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Monday, March 28, 2005

Frameworks and Plug-ins and Loose Coupling

From ACM Queue about frameworks and plug-ins...

This article identifies some of the concepts around the foundation of pure plug-in architectures and how they affect various stakeholders when taking a plug-in approach. The intention is to discuss the general issues involved, but the article also presents some lessons learned from Eclipse (www.eclipse.org) to better illustrate some of the concepts.
The main problem with a framework like Eclipse is that so many unnecessary dependencies are forced on plug-in developers. You have to buy the full Eclipse approach to get even half the benefits.

What lessons have we learned in the last 15 years of building frameworks like this? Are we having trouble understanding what is important, what has been learned already in the software industry?

Why build a framework like Eclipse in the 21st century when you could build a framework like FIELD which was built in the 1980s? Certainly the full benefits of Eclipse could be built *using* an approach like FIELD's. Plug-ins that did not or could not support the full benefits of Eclipse would then have fall-back positions. New approaches could evolve that stretch beyond the imaginary boundaries of the current Eclipse framework.

What is it about FIELD? Well FIELD is based on integrated components loosely coupled via asynchronous message passing.

That may ring a bell for 21st century programmers.


Considered Opinion said...

Perhaps Frameworks, as usually thought of, are too big. There are simpler (what I call) Domain Specific Frameworks. Smaller, more manageable...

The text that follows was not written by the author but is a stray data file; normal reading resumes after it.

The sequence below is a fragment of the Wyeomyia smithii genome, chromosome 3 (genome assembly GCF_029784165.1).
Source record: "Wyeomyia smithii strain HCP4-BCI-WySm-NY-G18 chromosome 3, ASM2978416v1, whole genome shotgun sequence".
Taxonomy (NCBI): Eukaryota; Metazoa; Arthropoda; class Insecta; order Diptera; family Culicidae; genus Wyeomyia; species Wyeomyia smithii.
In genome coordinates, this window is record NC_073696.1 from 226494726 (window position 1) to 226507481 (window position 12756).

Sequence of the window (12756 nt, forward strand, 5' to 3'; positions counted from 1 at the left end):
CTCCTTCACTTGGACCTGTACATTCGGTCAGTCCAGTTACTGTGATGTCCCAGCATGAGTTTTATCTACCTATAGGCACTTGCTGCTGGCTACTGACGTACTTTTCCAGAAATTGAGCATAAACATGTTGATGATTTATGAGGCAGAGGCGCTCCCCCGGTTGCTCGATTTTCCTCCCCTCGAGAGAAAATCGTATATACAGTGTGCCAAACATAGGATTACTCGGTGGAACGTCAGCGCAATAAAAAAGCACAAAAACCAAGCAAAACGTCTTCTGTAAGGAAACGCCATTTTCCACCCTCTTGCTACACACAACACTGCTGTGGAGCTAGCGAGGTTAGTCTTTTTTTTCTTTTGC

Anonymous said...


am I far off the track by seeing the FIELD message passing framework as merely a distributed version of the Smalltalk dependancy mechanism?

Patrick Logan said...

Maybe but it is more than size, it is also style. Eclipse all but forces the Eclipse style using Java and specific, detailed components. The oldest articles descibe levels of integration and so on. I'm not sure they've retained that approach, but perhaps few components have opted for the less elaborate approaches.

Patrick Logan said...

FIELD and Smalltalk dependency mechanisms...

Not so far off. Not so far off from any publish/subscribe architecture.

FIELD also follows the UNIX style by being language neutral and minimal surface area. Eclipse of course is almost 100% pure Java even though the applications of Eclipse support others kinds of development.

Anonymous said...

Everything requires marketing. Steve Reiss was so quiet that he seemd weird to a lot of people.

Also the GUI of FIELD was really ugly.

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Portland, Oregon, United States
I'm usually writing from my favorite location on the planet, the pacific northwest of the u.s. I write for myself only and unless otherwise specified my posts here should not be taken as representing an official position of my employer. Contact me at my gee mail account, username patrickdlogan.